Prior to 4.5 years ago, I like so many of us, didn’t know a thing about sex trafficking. If I did, I would have thought it just happened “OVER THERE.” When I learned that it was NOT just over there, but right here in every one of our cities – and that it’s the second largest criminal industry right behind drug trafficking – well that just infuriated me more!
3. What does a world without trafficking look like and mean to you?
The criminal business of trafficking would no longer continue to thrive because it would cease to generate enormous profits due to a lack of demand. Demand would no longer exist. The global community would join forces to ensure human trafficking would never, ever exist again.
4. How do you see local communities and younger teens reacting when you teach them through Break Free educational programs?
3Strands Break Free Education program raises awareness and educates students about human trafficking, so then those students can avoid being lured into the crime. Break Free Education developed a unique human trafficking curriculum for students and the program is a component of health and safety units currently taught in the high school and college curricula. To date, Break Free Education has delivered this instruction to more than 10,000 high school students throughout Northern California and delivered a slightly modified version of the program and material to college students in the greater Sacramento area, UCLA, and the University of San Diego.
Teenagers think they are invincible, and awareness is the best tool for prevention. Because human trafficking is not discussed, especially in the small towns, students are not aware of the problem, let alone that it could happen to them. We have also found the importance of educating all students on the consequences of becoming a trafficker. Research shows that a certain percentage of the students we teach will become exploiters and if we can educate both sides of the demand and supply equation we will have made an impact.
We have found the students to be engaging and incredibly responsive to the education program. Supplements to our success oftentimes come in the form of e-mails or comments from teachers or students. We have received comments such as:
“I never understood that trafficking happens in the United States. Now I do, and my eyes have been opened to the red flags.”
“I want to be an abolitionist! This is just not ok!”
“I am going to sit down with my 13-year-old tonight and explain human trafficking. Thank you.”
Our hope is that as we educate and make teenagers aware of human trafficking, they do not become victims or exploiters, and the need for restoration will drastically diminish.
5. How are the bracelets made?
The wax cord woven Cambodia bracelets are made at the AIM Employment Center in Cambodia. Each handmade bracelet is made and hand signed by survivors of human trafficking. The beaded Nepal bracelets are handmade as well.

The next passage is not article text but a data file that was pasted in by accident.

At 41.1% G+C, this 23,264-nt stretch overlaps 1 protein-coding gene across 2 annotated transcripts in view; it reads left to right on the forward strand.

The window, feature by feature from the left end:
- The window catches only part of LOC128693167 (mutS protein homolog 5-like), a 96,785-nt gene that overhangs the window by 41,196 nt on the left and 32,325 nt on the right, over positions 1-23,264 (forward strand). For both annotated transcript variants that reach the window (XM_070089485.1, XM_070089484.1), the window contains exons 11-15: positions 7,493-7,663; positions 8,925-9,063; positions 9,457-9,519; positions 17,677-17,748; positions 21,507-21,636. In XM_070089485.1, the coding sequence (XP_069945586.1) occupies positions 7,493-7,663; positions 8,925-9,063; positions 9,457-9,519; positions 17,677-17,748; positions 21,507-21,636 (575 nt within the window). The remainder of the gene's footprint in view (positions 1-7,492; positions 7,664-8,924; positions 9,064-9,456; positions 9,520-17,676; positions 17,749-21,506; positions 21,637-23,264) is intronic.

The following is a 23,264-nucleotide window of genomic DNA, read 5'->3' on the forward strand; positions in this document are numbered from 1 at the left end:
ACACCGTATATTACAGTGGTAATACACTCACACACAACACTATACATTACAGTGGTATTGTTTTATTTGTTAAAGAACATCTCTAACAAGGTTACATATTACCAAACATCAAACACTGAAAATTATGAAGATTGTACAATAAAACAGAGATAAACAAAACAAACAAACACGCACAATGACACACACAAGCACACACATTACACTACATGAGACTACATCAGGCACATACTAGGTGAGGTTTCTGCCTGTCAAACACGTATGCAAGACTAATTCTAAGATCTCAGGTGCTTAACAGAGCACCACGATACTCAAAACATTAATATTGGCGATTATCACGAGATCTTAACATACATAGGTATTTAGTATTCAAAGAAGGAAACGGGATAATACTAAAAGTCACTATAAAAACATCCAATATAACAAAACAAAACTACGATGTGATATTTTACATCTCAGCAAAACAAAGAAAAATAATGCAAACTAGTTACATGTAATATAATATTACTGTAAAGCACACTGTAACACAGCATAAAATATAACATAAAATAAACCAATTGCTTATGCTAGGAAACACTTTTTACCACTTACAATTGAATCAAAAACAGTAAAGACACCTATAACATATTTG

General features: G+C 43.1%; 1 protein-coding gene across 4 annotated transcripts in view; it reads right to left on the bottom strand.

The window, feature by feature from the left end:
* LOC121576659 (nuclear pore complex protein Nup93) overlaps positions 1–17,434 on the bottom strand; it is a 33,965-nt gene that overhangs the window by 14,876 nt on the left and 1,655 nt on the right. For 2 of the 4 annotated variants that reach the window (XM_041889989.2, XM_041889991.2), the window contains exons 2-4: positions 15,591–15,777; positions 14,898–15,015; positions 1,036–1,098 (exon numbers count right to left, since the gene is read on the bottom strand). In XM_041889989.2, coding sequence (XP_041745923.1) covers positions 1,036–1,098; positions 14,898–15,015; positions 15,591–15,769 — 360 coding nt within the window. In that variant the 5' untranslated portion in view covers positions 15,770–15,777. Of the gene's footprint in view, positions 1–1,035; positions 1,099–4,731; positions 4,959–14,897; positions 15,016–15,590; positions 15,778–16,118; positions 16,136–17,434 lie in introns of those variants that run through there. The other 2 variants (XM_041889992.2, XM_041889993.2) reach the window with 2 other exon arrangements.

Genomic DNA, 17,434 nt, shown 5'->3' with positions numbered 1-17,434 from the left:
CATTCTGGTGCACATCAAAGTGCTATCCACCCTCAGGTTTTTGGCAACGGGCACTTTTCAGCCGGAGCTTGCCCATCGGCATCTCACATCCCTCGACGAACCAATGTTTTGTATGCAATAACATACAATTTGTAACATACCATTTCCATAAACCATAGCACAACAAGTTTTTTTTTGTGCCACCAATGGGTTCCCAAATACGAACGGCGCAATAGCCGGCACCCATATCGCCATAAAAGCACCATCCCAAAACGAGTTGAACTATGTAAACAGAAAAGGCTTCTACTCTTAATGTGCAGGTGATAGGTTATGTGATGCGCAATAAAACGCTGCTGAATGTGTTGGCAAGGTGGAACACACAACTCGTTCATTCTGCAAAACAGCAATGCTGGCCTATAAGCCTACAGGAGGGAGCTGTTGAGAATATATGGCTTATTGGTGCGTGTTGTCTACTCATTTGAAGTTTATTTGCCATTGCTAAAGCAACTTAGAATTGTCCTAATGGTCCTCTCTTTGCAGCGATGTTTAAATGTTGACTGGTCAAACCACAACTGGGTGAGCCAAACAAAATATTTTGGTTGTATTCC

Every 3 Strands product has a red seed or bead, which is representative of the victims of human trafficking.
6. Why Nepal and Cambodia as partners?
As I spent more time with Don Brewster of Agape International Missions and learned more about their work in Cambodia and the issue, I simply asked what he needed. He said, “Ken, we need jobs for these girls who in their culture after being rescued are considered trash – they need a good paying job that gives them hope for a future, dignity and self esteem.” We started with the girls in Cambodia making beautiful waxed cotton cord bracelets with a red seed on each hand-signed bracelet.
In the Nepal work center, women create beautiful beaded bracelets, providing employment, which aids in prevention efforts. These bracelets are now being sold all over the world.
7. Do different colored bracelets hold different meanings?
What holds true meaning on every 3Strands bracelet is the red seed or the red bead. 3Strands’ initial bracelet line originated in Cambodia and featured a red seed. The red seed is significant to our cause and can be discovered if one looks into a Sandalwood seedpod, native to Cambodia. The colorless pods eventually dry up and fall to the ground and are forgotten, stepped over like trash and eventually blow away in the wind. But inside these dried up pods are beautiful, glossy, scarlet seeds that in their natural beauty, represents the beauty in each of the girls who have been freed, loved and empowered with a hope for the future. So it began in Cambodia, a vision of one red seed or representative red bead in every product that 3Strands offers reminding them and us of their intrinsic beauty.
8. What kind of impact would the purchase of one bracelet (or one set, etc.) have for the women you’re helping?
Through the purchase of a 3Strands product, at-risk youth and survivors of sex trafficking are supported through rescue, rehabilitation/restoration and employment initiatives.